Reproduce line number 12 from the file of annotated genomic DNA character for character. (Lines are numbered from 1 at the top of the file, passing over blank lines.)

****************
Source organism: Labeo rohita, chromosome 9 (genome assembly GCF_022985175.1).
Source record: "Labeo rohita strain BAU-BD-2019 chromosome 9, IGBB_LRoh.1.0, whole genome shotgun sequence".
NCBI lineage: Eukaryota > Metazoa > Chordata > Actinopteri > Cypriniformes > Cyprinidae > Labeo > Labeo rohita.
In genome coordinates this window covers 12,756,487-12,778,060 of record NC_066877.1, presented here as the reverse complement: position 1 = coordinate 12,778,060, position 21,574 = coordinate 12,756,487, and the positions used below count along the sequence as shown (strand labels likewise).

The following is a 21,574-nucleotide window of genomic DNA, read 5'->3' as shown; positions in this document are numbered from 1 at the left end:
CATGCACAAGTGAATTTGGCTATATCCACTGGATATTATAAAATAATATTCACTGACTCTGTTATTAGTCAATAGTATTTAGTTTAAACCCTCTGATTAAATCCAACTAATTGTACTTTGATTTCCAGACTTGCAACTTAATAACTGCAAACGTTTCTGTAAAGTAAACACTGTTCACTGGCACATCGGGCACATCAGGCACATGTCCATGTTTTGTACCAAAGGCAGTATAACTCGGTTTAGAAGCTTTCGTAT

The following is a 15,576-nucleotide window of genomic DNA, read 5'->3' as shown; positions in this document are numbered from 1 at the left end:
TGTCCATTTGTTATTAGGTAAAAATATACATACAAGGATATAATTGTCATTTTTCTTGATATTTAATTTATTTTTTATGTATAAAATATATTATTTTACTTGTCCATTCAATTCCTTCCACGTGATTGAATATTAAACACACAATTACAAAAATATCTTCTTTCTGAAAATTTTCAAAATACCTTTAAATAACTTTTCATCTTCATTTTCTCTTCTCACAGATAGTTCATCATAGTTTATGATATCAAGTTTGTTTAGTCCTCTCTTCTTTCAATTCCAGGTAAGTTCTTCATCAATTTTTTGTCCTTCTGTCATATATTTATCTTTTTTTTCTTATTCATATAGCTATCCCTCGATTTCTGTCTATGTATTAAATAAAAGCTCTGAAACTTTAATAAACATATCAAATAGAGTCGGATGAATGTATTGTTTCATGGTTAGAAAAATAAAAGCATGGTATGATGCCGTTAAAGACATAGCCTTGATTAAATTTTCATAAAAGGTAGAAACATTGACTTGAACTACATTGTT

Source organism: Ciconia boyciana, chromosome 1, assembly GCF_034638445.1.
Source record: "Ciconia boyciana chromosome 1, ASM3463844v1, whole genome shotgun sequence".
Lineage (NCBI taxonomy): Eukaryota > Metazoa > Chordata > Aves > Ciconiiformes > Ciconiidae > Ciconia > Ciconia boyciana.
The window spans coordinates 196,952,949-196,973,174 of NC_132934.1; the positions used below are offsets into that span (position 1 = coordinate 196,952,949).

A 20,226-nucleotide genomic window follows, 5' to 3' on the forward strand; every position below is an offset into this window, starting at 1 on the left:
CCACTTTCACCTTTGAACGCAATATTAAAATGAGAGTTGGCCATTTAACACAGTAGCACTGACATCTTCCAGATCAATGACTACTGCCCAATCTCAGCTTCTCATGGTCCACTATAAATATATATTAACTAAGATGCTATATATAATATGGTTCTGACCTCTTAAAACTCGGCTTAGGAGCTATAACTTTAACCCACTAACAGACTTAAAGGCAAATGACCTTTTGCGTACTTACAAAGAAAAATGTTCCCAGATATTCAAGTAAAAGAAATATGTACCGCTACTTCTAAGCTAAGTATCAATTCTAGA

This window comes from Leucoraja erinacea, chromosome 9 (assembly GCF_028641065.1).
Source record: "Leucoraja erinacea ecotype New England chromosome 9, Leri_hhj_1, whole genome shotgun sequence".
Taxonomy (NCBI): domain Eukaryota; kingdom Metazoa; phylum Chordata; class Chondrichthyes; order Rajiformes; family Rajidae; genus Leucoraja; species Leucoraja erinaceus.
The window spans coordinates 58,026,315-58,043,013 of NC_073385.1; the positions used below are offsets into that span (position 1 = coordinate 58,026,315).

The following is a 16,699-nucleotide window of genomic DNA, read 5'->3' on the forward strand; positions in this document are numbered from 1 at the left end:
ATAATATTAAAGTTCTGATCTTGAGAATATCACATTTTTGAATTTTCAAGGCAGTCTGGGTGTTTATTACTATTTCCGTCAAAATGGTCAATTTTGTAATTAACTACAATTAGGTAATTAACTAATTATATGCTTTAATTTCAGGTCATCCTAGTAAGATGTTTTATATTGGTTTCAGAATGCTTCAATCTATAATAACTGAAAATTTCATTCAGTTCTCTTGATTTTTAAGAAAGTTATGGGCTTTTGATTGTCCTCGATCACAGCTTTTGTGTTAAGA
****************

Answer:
The window spans coordinates 196,952,949-196,973,174 of NC_132934.1; the positions used below are offsets into that span (position 1 = coordinate 196,952,949).